Two afternoons a week Trinity’s Parish Center transforms. The midday crowd packs up their lunch containers. The round tables are wiped down. Laptops are brought out from the office, and a projector screen is pulled down over the street-facing windows. Then, in come the students, about a dozen freshman and sophomore women from the High School for Leadership and Public Service, located just down the block. They’ll spend the next two hours learning the basics of computer coding.
Hannah Pierre, left, and Crystal Lino
The students are part of a brand new Girls Who Code Club Program. Girls Who Code is a non-profit “working to close the gender gap in the technology and engineering sectors.” The Trinity/Leadership High Girls Who Code Club is led by Candace Thomas-Rennie, a guidance counselor, and Jasmine Jose, an algebra teacher, both from the high school, working in partnership with Jenn Chinn, Trinity's Program Manager in the Justice and Reconciliation Department, who runs the Parish Center.
“Jenn reached out to me asking to do some kind of collaboration between Trinity and Leadership,” Thomas-Rennie explained. “So we first just had a sit down conversation about some of the issues the school faced.”
It was after identifying the school’s needs that Chinn and Thomas-Rennie created a plan. “We decided that we wanted to develop a club that was targeting our young ladies, especially our freshmen. Jenn told me about a group called Black Girls Code, so I looked into that and ended up finding the wrong club [Girls Who Code]. Miraculously, in finding the wrong club, we were two weeks away from their deadline to use the curriculum for the spring semester.”
Jenn Chinn and Candace Thomas-Rennie
Alexandra Rata, a junior at Leadership High School, serves as the program’s student ambassador, enthusiastically recruiting girls for the club. “It’s important because I know that women usually get paid less than men and I know a lot of women feel underrated. In computer engineering, men have the jobs, and we can change the standard by teaching the girls.”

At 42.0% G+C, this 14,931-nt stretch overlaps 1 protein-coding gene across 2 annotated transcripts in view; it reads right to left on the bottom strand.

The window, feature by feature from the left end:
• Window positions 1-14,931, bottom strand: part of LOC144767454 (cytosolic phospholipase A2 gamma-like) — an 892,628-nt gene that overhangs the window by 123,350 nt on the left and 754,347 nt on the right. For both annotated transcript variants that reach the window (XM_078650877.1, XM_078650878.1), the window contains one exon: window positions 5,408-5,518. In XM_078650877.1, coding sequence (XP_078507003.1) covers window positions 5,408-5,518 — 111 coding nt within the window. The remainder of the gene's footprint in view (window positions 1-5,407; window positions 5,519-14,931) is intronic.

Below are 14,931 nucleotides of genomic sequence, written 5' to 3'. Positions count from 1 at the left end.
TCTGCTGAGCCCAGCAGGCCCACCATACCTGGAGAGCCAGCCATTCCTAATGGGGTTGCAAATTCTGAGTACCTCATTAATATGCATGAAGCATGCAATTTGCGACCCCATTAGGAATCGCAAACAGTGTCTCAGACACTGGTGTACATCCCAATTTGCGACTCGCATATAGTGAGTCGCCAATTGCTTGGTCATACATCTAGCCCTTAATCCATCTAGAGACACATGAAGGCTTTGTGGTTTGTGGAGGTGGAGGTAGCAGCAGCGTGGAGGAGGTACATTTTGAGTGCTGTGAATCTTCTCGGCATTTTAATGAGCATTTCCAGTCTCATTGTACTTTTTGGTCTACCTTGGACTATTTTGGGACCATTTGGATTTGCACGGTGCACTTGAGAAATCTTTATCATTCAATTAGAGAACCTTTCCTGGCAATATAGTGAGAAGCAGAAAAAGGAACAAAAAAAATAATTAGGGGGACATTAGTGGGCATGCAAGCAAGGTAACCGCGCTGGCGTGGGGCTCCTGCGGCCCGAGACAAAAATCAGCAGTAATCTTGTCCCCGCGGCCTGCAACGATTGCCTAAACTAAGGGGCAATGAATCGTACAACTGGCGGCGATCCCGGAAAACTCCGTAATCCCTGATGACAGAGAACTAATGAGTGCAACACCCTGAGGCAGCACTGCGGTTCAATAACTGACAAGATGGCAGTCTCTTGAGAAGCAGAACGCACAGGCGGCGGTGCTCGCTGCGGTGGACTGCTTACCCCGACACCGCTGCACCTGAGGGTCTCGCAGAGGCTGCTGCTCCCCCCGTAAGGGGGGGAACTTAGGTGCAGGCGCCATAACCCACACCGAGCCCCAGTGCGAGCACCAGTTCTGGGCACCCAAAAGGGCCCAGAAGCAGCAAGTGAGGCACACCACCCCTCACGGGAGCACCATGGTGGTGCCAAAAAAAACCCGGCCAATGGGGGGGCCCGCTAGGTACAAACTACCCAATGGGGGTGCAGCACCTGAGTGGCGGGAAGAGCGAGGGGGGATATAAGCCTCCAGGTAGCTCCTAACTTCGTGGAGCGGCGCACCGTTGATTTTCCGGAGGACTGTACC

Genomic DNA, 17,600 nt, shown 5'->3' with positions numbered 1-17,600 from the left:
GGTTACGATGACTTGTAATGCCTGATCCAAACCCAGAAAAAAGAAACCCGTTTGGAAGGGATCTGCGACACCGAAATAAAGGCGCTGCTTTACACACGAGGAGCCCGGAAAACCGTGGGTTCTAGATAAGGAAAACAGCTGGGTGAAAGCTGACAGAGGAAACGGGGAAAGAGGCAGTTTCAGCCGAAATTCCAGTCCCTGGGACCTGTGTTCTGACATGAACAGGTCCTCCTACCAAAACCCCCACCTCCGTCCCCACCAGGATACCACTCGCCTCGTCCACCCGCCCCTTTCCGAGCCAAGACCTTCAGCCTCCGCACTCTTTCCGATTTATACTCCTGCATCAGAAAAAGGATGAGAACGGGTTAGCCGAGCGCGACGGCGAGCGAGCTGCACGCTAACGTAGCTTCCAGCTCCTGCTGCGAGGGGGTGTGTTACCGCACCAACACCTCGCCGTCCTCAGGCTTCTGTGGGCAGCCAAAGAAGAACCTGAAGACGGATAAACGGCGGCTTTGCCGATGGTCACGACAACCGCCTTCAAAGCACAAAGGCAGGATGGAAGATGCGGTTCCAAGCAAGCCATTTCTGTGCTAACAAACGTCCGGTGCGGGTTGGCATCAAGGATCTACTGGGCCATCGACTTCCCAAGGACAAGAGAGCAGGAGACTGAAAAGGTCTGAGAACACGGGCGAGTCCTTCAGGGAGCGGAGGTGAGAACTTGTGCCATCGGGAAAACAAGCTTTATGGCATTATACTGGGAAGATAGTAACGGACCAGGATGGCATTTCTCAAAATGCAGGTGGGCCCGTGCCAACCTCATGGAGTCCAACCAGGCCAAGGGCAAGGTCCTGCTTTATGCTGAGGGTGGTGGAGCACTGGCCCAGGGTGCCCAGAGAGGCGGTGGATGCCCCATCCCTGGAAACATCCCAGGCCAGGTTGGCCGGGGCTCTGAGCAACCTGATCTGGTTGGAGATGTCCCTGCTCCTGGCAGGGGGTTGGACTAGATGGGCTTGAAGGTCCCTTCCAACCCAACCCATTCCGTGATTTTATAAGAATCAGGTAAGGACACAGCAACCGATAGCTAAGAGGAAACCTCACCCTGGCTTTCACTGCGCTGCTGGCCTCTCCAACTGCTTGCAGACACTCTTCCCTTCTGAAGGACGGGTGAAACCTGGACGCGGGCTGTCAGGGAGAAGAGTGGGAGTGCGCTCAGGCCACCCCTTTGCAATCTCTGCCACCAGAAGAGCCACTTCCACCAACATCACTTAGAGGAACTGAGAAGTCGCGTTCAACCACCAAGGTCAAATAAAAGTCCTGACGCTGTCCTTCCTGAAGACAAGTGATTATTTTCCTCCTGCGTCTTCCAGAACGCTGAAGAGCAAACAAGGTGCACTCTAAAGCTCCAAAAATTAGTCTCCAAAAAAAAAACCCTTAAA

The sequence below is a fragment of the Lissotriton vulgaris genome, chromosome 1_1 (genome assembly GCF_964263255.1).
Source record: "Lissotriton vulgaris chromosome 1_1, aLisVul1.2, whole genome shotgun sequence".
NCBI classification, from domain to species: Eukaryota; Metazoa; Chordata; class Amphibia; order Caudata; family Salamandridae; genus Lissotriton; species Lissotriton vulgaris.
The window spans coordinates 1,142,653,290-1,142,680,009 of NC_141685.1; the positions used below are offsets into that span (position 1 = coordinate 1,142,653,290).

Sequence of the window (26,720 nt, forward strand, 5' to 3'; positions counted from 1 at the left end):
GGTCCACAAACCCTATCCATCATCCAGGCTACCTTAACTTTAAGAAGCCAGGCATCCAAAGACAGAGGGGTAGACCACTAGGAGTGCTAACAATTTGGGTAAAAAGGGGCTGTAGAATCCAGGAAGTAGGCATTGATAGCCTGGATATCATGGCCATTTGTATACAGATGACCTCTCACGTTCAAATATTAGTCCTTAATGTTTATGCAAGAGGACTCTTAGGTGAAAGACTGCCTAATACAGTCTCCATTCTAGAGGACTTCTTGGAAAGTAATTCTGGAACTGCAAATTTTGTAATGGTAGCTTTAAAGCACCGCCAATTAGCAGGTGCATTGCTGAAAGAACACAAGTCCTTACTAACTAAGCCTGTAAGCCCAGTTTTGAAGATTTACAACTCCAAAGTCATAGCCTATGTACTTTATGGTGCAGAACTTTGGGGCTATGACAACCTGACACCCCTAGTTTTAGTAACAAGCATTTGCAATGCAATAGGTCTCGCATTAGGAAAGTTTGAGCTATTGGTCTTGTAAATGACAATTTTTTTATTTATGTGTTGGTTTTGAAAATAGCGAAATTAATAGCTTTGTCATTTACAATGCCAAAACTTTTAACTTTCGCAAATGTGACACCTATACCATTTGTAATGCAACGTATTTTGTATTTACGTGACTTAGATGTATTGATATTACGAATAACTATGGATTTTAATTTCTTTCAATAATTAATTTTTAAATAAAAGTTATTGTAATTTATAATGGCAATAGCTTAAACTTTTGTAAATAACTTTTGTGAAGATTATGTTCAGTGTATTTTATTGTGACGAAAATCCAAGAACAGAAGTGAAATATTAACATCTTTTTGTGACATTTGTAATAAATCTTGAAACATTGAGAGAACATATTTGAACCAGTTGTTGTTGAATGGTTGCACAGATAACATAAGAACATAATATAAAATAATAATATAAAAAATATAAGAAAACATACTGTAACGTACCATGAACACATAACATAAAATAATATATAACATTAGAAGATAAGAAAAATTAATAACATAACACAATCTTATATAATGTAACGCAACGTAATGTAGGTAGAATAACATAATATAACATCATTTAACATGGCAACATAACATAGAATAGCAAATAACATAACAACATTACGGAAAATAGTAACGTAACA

Rata’s recruits expressed similar hopes. “It’s hard, being first of all a woman--and being a girl of color too, that makes it even harder,” ShaNiya Thomas, a freshman, said. “So it’s nice to break out into something you don’t see too many people like you doing. Then other people, when they come along, maybe they will be like, 'Oh that sounds interesting,' and look up to you, and maybe try to do something that you do.”
The young women in the club have limited experience with coding, but high hopes for what they’ll learn. Thomas wants to combine her interest in art with computer engineering. “Have you ever seen videos from EDM shows or music festivals? I like those graphics. I want to maybe want to learn how to do that with coding.”
Freshman Crystal Lino isn’t sure what she wants to learn yet, but she knows why she needs to learn it. “I’m hoping to learn if this could help me with my future. I’d like to have every little door open for me.”
Hannah Pierre, a freshman, has similar hopes. “Maybe if I don’t want to be a game designer, I could be a coding scientist.”
In the next few weeks, computer programmers and IT specialists from the Bank of New York and Google's New York offices will join the project as coaches, teaching the students the basics of computer language.
Stay tuned for updates on the progress of the Girls Who Code.